'Leib-philosophy' is an emerging philosophy at the cutting edge of the third millennium, yet based on a philosophical tradition in the passed centuries. We know from current neurological research that feeling and thinking are not separate, mutually exclusive actions in our brain. We know that our body can react psychosomatically both to our own thoughts and to our cultural context. We know that our existence as humans is not fully understood. We know that, in our informed society, with every answer we raise new questions, and with all new knowledge our lack of knowledge becomes more manifest. Nevertheless, we live, we must take actions, and we must make decisions on a daily basis. Therefore we need an orientation, ideally one which we can impose ourselves, and not one merely picked up from leaders, Gods, or so-called experts. Here the ‘Leib’ plays a role in what we call intuition or wisdom.

Kant started from the presupposition that our feelings are differentiated from our thoughts and that both influence each other. The influence is sometimes problematic, for example when we are dependent on a passion or a mania. But feelings can also give us orientation for our actions. This is how he describes the feeling of 'respect' in his Ethics: Respect is a "selbstgewirktes Gefühl" (self-woven feeling), one that sensually binds us with our common-sense good judgement. When I feel respect for a person I meet, it is because I compare that person’s behaviour to my ideal of a moral human being. The image I have in mind of how I want to be as a human being meets that other person in reality. My feeling of respect emerges because in the instant I reflexively compare that person to my own moral desires that other person converges with me even though he is an other. This is often how best friends are found. Reciprocal acknowledgment and respect determine morally incontestable relationships.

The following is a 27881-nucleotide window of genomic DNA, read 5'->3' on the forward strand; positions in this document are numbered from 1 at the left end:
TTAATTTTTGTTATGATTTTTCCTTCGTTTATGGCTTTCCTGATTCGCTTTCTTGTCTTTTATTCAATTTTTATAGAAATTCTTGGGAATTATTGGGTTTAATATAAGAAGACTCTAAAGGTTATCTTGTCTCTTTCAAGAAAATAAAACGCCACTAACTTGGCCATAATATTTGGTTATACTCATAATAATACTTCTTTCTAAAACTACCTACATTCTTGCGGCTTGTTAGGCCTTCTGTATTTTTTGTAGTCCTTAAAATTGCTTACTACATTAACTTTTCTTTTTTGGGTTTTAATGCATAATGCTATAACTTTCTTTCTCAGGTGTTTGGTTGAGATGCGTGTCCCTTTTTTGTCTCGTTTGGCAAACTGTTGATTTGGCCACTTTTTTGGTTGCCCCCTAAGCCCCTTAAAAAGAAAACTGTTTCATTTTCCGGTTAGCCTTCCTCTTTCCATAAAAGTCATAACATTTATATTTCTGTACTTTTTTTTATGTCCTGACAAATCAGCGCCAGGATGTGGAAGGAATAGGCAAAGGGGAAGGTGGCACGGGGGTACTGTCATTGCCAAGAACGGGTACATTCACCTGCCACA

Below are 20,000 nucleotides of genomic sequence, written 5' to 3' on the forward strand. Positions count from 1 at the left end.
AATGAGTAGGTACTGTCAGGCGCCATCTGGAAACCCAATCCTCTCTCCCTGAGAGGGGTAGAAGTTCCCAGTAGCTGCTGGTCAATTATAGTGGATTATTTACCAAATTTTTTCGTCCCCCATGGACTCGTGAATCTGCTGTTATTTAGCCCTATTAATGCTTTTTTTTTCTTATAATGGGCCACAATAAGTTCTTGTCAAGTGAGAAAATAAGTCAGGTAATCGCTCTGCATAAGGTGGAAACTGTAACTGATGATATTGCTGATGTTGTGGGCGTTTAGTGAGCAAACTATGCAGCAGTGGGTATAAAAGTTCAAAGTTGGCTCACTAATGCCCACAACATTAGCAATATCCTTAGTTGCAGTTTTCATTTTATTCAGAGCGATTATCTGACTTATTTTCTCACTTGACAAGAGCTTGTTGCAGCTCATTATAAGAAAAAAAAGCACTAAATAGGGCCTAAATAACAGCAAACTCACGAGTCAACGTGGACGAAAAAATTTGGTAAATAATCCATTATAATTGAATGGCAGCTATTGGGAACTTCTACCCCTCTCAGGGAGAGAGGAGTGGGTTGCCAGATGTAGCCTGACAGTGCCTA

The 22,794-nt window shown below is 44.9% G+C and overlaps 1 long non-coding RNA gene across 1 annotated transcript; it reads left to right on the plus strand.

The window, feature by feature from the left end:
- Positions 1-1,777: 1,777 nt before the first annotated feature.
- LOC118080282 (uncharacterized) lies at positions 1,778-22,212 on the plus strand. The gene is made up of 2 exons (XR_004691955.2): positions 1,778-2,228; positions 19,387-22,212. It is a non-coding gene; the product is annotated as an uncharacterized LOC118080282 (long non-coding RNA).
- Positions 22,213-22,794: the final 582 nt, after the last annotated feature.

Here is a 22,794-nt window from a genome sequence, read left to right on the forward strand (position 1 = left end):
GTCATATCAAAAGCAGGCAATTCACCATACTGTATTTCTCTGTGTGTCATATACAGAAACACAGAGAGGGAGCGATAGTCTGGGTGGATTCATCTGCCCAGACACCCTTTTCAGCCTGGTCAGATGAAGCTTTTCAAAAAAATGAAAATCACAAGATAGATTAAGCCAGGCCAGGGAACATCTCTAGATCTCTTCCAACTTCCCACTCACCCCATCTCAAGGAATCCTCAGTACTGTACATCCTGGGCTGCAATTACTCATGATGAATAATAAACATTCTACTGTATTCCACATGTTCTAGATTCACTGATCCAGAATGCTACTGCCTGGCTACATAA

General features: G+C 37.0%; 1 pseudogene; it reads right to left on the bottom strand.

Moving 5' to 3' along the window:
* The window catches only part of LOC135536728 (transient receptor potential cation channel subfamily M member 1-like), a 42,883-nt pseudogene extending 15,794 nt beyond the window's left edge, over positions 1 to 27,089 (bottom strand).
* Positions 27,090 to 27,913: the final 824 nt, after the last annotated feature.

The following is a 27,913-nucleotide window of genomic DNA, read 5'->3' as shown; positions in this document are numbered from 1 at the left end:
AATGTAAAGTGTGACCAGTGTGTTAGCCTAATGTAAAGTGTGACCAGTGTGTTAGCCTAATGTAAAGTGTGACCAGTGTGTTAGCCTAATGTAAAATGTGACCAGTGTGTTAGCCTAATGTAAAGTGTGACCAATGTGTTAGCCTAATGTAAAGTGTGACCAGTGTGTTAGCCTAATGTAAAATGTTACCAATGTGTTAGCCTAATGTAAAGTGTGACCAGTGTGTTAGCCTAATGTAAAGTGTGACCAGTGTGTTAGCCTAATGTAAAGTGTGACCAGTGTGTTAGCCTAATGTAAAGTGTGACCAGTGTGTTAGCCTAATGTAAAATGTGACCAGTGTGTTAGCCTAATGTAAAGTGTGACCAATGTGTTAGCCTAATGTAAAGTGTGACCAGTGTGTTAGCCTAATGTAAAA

The ‘Leib-dimension’ of thinking, feeling, observing, and perceiving are not isolated by Kant, as they are by most philosophers, but rather they are already thought of as mutual influences. I therefore consider him to be a 'Veiled Leib Philosopher' who has been unfairly deemed an idealist. This Leib-philosophy searches for bridges between extremes and thereby finds new connections in interpreting how we should be and could be as human beings.

So is there nothing to criticize about Kant? Yes, there are some points worth criticizing. For example, when he uses analytical concepts for concrete human ways of life. Here, as almost all male philosophers in history have done, he treats women as non-intellectual; he sees them as being of limited abilities, only able to handle the matters of daily life**, and lacking the intellectual power*** to deal with ideas beyond the material world. Men are concerned with the question of whether the Universe is unending or not, and women with how to arrange a bouquet of flowers nicely. Here Kant fails — certainly not due to the freedom of his intellectual power — to overcome the historical biases concerning the roles of men and women, because he used only his "Verstand". Yet he was no woman-hater, instead he always regretted that he had not found a woman who would marry him. To him, marriage belonged to an ideal life.

But despite his lack of freedom to treat some concrete human questions beyond the stereotype notions of his time, he created a philosophical work that continues to inspire and to stimulate autonomous thinking and responsible action.

Kant lived more than 200 years ago, a European thinker with regional consciousness, and therefore far ahead of his time.

* In German there are two words ‘Leib’ and ‘Körper’ for only one English word ‘body’. This creates a problem in translation. ‘Leib’ goes beyond the physical dimension of the body to include the subjective awareness and reflection of one's sensual experiences. To maintain the distinction ‘Leib’ is kept as the German word in the translated text.

** In German Kant used the word "Verstand" for what we described as "limited ability to handle the matters of daily life".

*** In German Kant used the word "Vernunft" for what we described as "intellectual power".


Annegret Stopczyk
Kant- a Veiled ‘Leib’- Philosopher?
(Kant - ein verkappter Leibphilosoph?)
A contribution to the weltfragen Europabuch
Berlin 2001

© Stopczyk 2001


The translations of Kant's Questions into 46 European languages.
With contributions of Sabine Collmer, Rolf Eichhorn, Dimitri Konstantinidis, Ursula Panhans-Bühler, Ursula Rauch, Annegret Stopczyk. German/Englisch, ca. 450 pages, 15 x 10,5 cm, EUR 5 (plus delivery cost). Order by mail